by Yaron Weitzman / @YaronWeitzman
SLAM: Tell us a little bit about your hometown.
Skylar Diggins: I grew up in South Bend, IN. Because Notre Dame is right there, South Bend is a big football town. But Indiana is also a huge basketball state where people take the sport very seriously, which is the environment I grew up in.
SLAM: Where’d you spend most of your time in South Bend?
SD: The Martin Luther King Jr Community Center—I call it “The Center.” I was there all day, every day working on my game. That’s really where I learned how to play and where I developed my skills.
SLAM: Who taught you how to play?
SD: Well, I started playing when I was about 5 or 6 years old. I tried soccer and softball beforehand, but basketball just kind of stuck with me. So before I started playing, my dad (Maurice Scott, her stepfather—Ed.), who works at the MLK Jr Center, used to coach boys. But then when I got to be like 10 or 11, we found a bunch of other girls who really wanted to play. So we made a team and he became my coach.
SLAM: Did those teams play against girls or guys?
SD: Before we made that team, until I was about 10, I only played on teams with guys. Then at 10 I wasn’t allowed to anymore, but our girls team did play against boys teams. I did that until I turned 13—then we joined the AAU circuit and there we only played against girls.
SLAM: Mark Cuban said he’d consider drafting Brittney Griner. Would you want a shot at the NBA?
SD: If anyone could do it, it’s Brittney. But you know, it’s funny: in our sport, we’re always trying to compare ourselves to the guys and stuff like that. I just want to play the women’s game. I’ve always dreamed about playing in the WNBA, and now that that opportunity has come around, I’m going to take it and run with it. I’ve never been a person who felt like I had to prove myself playing against guys.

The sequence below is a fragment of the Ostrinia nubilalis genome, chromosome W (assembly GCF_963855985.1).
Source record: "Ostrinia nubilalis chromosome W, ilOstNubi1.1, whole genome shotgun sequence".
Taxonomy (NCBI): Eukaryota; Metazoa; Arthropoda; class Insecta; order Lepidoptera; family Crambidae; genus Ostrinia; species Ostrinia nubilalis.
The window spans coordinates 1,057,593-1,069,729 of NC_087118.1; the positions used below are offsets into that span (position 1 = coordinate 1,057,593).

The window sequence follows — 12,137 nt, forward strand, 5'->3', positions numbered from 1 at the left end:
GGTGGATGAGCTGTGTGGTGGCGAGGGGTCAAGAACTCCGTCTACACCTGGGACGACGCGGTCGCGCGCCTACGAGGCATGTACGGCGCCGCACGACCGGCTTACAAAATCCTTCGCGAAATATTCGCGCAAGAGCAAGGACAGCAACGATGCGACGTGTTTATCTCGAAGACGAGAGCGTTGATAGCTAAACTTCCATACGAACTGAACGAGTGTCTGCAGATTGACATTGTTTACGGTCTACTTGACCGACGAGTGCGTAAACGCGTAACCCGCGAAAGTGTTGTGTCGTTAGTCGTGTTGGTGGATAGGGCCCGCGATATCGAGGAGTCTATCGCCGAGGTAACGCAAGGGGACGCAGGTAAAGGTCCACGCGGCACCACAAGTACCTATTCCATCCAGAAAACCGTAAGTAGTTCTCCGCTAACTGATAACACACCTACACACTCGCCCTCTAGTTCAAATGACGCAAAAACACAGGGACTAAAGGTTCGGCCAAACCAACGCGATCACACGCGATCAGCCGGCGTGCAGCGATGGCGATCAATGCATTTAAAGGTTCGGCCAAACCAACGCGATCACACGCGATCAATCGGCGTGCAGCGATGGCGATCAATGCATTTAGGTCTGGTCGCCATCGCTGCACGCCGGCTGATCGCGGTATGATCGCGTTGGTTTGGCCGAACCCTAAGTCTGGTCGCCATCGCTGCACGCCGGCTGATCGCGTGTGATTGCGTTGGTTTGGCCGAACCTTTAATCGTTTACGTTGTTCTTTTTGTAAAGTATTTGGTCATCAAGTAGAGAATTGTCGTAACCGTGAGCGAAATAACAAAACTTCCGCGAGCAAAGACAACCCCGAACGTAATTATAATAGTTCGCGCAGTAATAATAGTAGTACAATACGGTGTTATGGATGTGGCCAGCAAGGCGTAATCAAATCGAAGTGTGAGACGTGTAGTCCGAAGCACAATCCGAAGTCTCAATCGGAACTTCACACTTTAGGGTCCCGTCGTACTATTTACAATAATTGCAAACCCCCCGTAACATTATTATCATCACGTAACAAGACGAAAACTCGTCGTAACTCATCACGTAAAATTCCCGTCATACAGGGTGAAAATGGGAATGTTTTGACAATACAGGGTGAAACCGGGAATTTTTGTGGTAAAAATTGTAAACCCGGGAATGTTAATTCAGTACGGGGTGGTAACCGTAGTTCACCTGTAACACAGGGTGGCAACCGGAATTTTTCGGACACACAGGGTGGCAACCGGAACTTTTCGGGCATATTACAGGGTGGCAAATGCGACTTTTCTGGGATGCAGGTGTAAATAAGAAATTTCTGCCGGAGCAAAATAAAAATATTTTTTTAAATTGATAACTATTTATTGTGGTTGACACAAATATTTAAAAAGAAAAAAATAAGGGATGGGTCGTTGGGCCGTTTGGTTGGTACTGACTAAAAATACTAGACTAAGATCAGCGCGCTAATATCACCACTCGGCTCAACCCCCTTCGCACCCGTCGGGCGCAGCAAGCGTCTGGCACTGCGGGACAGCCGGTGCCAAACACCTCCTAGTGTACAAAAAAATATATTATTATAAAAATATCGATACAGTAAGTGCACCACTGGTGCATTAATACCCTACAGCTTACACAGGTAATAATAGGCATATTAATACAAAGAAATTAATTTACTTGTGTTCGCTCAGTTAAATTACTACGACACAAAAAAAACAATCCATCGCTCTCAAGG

SLAM: Growing up, were you a fan of the WNBA?
SD: I loved that Houston Comets dynasty team at the beginning of the WNBA. The one with Cynthia Cooper, Sheryl Swoopes and Tina Thompson. I really loved Cynthia Cooper. She changed the game.
SLAM: Was she a person you modeled your game after?
SD: For sure. And lots of others. I try to take something from every good player, man or woman. Like how Tamika Catchings plays defense. How Diana Taurasi—she just has that dog in her and will kill anybody to get some buckets. And Kobe, too—he’s the same way. They’re both aggressive and can take over a game on both ends of the floor and just have that “refuse to lose” attitude. Not a lot of players have that.
SLAM: Have you been able to meet any of those players you admired growing up?
SD: I actually just got to meet Sheryl Swoopes, who was a player I always looked up to. I remember when I was a kid going to a game and seeing her play, and then waiting for her outside the arena with my mom for, like, an hour. So meeting her was pretty cool. I didn’t tell her that story, though [laughs].
SLAM: What was the worst job you had growing up?
SD: I never really worked when I was a kid [laughs]. Can I tell you what my best job was?
SD: I had a job working with kids when I was younger, like doing skills camps and things like that. I thought that was pretty dope. I really liked that.
SLAM: Do you get sick of all the questions about being an attractive women’s basketball player?
SD: Well, I get it a lot more than you would expect, and I really don’t know what people want me to say. I’m not the type to walk around and say, Look at me, I’m so pretty. I just play the game and let people say whatever they want to say, and if they’re watching our games, then I really don’t care. Sometimes the stuff said touches a nerve, but as long as people understand that I work hard on my craft and that’s why I’ve been able to get to where I am today, well I guess then it’s OK.